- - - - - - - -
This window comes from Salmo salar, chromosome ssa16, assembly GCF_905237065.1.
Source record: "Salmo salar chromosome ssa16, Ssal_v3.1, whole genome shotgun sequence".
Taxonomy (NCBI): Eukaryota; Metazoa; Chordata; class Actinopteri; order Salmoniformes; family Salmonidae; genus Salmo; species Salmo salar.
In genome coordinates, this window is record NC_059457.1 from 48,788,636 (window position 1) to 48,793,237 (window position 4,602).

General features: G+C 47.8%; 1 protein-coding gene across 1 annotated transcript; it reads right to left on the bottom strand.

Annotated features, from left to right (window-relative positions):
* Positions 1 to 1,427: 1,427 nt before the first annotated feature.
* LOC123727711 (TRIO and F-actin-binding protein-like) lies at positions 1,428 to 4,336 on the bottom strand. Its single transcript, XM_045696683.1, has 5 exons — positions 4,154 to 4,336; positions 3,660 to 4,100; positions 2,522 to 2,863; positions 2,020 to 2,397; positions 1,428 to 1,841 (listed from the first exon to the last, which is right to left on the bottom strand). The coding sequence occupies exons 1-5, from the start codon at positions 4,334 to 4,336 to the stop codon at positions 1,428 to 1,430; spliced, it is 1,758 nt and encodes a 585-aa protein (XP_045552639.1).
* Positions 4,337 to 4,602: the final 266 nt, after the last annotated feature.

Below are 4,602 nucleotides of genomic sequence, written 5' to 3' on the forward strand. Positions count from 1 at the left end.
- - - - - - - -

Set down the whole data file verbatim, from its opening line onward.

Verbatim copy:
This window comes from Salmo salar, chromosome ssa16, assembly GCF_905237065.1.
Source record: "Salmo salar chromosome ssa16, Ssal_v3.1, whole genome shotgun sequence".
Taxonomy (NCBI): Eukaryota; Metazoa; Chordata; class Actinopteri; order Salmoniformes; family Salmonidae; genus Salmo; species Salmo salar.
In genome coordinates, this window is record NC_059457.1 from 48,788,636 (window position 1) to 48,793,237 (window position 4,602).

General features: G+C 47.8%; 1 protein-coding gene across 1 annotated transcript; it reads right to left on the bottom strand.

Annotated features, from left to right (window-relative positions):
* Positions 1 to 1,427: 1,427 nt before the first annotated feature.
* LOC123727711 (TRIO and F-actin-binding protein-like) lies at positions 1,428 to 4,336 on the bottom strand. Its single transcript, XM_045696683.1, has 5 exons — positions 4,154 to 4,336; positions 3,660 to 4,100; positions 2,522 to 2,863; positions 2,020 to 2,397; positions 1,428 to 1,841 (listed from the first exon to the last, which is right to left on the bottom strand). The coding sequence occupies exons 1-5, from the start codon at positions 4,334 to 4,336 to the stop codon at positions 1,428 to 1,430; spliced, it is 1,758 nt and encodes a 585-aa protein (XP_045552639.1).
* Positions 4,337 to 4,602: the final 266 nt, after the last annotated feature.

Below are 4,602 nucleotides of genomic sequence, written 5' to 3' on the forward strand. Positions count from 1 at the left end.